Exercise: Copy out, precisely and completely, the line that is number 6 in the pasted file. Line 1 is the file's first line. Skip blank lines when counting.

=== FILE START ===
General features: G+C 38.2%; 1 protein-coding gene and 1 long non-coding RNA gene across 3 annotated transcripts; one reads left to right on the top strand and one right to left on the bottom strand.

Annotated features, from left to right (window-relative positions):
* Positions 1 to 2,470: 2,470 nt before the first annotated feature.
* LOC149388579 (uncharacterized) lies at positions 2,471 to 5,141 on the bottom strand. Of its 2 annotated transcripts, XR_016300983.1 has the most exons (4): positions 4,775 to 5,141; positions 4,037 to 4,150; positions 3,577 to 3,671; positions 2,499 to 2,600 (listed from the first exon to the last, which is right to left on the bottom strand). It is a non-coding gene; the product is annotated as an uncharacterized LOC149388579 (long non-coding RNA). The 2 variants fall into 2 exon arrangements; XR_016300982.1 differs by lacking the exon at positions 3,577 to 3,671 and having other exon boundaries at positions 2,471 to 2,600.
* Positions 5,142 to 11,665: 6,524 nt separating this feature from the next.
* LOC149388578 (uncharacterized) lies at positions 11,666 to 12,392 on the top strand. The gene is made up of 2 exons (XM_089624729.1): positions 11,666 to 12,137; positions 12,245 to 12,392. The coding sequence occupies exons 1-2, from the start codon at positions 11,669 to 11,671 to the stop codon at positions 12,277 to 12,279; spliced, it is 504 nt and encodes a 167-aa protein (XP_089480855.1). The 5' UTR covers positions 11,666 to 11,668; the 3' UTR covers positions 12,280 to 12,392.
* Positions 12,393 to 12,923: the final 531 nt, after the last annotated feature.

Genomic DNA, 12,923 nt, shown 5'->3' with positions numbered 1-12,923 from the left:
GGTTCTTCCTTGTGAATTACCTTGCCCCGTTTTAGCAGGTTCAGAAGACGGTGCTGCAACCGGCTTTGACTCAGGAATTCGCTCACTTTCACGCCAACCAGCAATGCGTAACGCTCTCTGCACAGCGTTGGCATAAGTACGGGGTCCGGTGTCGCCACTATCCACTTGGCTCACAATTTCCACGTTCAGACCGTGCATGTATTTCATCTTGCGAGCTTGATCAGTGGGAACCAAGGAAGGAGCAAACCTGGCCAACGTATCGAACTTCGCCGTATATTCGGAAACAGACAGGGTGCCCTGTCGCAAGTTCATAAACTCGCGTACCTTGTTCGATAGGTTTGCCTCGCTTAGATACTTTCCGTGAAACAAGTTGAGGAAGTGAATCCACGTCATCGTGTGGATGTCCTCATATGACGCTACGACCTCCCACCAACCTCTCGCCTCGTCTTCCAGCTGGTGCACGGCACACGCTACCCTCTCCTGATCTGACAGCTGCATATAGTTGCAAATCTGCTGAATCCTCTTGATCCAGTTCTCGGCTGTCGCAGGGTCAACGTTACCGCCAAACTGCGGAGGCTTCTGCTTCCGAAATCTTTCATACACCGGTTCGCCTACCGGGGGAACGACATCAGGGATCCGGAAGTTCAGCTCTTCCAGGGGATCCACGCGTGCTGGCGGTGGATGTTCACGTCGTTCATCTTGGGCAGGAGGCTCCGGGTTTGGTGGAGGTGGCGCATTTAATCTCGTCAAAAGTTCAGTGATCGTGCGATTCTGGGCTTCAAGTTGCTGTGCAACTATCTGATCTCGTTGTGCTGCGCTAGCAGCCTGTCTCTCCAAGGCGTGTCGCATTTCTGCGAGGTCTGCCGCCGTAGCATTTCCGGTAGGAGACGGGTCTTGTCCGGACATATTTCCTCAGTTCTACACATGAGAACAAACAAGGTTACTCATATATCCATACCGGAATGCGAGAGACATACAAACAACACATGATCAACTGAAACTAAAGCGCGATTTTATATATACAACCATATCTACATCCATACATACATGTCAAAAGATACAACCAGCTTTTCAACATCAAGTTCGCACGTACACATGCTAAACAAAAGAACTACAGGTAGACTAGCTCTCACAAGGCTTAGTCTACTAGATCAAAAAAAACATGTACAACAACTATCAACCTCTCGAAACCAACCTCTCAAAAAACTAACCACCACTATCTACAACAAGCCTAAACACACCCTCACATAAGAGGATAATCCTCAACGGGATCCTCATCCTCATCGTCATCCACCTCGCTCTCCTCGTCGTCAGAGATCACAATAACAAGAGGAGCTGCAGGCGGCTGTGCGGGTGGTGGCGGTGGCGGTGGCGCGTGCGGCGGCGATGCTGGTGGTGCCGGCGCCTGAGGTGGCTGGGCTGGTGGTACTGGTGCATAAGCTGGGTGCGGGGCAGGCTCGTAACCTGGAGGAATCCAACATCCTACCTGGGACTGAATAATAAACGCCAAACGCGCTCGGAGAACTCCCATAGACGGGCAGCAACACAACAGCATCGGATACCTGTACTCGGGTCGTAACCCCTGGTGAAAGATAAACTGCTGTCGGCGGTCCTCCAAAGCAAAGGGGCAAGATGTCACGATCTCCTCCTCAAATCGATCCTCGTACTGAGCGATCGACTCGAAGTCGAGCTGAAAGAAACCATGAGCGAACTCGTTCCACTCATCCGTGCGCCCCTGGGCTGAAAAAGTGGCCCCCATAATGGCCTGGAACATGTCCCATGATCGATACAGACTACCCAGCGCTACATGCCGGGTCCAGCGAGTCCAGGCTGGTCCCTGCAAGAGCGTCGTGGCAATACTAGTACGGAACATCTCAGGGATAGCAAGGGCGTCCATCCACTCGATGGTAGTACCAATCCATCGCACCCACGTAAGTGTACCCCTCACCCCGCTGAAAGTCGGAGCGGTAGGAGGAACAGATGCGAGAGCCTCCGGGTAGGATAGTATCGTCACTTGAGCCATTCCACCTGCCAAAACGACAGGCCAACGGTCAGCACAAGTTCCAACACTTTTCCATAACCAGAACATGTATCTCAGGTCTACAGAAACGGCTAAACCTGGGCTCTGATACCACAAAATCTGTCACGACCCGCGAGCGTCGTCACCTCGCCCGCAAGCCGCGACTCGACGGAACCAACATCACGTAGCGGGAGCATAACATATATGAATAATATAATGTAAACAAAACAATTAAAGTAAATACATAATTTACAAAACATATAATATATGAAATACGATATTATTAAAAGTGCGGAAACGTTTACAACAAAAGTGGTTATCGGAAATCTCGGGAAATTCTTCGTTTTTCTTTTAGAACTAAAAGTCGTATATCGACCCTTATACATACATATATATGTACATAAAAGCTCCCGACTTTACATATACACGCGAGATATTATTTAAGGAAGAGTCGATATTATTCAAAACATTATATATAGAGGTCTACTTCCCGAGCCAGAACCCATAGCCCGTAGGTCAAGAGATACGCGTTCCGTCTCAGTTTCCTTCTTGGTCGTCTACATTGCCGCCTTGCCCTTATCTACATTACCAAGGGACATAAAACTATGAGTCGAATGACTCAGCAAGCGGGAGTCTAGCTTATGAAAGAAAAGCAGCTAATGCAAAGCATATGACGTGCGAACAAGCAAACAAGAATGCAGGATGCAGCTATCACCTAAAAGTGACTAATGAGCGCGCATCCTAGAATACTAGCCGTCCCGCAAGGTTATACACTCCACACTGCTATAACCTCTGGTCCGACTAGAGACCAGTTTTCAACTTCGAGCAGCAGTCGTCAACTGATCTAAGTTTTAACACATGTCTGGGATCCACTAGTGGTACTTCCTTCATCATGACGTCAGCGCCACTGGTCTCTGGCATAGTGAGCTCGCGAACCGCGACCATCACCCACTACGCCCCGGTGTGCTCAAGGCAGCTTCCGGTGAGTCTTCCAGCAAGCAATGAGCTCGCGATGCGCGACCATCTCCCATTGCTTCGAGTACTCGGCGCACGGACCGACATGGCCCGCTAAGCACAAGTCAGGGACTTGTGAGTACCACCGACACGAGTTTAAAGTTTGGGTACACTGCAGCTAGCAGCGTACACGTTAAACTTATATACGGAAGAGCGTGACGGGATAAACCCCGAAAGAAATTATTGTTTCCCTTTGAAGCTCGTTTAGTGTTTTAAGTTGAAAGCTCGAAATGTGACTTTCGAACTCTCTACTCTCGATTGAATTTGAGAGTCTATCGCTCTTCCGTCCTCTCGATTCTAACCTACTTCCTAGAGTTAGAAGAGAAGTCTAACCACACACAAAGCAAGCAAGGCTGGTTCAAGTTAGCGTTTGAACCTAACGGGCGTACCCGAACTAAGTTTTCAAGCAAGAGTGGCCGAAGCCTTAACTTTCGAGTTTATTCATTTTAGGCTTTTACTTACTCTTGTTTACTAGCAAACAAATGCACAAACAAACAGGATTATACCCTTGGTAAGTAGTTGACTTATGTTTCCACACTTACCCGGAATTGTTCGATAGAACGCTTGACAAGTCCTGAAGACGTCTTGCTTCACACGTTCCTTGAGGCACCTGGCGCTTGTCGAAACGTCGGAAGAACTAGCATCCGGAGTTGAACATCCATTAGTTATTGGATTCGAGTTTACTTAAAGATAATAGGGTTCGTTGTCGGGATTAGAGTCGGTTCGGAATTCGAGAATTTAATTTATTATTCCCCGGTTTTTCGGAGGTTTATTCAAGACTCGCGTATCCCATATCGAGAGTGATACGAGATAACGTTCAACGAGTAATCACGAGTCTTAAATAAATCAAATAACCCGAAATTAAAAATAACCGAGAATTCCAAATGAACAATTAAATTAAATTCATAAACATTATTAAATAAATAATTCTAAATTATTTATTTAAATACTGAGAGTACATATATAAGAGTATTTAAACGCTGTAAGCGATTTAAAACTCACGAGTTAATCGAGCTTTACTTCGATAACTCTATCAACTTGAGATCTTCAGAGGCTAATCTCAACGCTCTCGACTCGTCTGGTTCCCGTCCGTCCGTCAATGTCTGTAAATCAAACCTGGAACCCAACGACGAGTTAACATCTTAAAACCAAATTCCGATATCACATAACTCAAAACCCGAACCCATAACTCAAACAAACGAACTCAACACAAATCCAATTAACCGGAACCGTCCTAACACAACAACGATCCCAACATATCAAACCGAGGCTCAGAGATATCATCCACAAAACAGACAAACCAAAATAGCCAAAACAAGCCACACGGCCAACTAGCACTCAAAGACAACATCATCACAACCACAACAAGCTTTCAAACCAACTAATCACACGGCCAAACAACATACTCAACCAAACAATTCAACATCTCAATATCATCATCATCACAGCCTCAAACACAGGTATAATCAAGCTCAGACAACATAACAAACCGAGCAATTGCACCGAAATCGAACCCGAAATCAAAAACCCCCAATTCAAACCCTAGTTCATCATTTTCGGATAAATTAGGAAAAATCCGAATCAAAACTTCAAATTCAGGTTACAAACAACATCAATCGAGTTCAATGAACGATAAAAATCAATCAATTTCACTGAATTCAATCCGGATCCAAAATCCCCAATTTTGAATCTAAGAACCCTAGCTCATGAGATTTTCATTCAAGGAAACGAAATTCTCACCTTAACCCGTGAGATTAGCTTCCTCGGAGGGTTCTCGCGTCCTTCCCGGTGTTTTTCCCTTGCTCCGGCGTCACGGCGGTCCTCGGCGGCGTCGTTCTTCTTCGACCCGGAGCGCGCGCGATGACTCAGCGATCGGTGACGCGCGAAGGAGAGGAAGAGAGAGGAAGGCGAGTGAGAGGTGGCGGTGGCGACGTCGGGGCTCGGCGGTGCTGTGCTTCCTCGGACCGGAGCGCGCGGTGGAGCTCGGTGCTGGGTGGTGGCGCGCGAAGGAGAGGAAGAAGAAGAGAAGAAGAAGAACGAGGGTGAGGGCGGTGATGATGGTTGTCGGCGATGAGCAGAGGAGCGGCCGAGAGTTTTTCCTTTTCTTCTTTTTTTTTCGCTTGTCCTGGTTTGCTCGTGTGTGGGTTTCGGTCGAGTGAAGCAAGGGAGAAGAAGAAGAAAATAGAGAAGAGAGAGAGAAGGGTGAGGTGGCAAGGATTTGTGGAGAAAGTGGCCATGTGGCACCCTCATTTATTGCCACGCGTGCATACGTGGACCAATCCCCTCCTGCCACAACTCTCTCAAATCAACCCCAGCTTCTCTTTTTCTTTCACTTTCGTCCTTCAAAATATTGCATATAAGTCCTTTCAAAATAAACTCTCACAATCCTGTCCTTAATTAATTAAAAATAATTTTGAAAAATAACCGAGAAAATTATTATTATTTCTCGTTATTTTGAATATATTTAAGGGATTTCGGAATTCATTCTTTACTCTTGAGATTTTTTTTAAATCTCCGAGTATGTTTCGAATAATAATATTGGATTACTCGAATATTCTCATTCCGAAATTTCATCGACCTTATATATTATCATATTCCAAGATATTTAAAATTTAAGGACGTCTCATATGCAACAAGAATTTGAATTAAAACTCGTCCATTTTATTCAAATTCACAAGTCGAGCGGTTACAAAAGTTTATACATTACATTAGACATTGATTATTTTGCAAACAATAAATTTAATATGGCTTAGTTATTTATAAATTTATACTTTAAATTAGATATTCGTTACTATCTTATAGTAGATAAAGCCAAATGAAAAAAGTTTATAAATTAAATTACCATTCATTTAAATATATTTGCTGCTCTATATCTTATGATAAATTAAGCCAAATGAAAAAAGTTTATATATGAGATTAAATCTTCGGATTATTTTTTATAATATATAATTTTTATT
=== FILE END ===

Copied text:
* LOC149388578 (uncharacterized) lies at positions 11,666 to 12,392 on the top strand. The gene is made up of 2 exons (XM_089624729.1): positions 11,666 to 12,137; positions 12,245 to 12,392. The coding sequence occupies exons 1-2, from the start codon at positions 11,669 to 11,671 to the stop codon at positions 12,277 to 12,279; spliced, it is 504 nt and encodes a 167-aa protein (XP_089480855.1). The 5' UTR covers positions 11,666 to 11,668; the 3' UTR covers positions 12,280 to 12,392.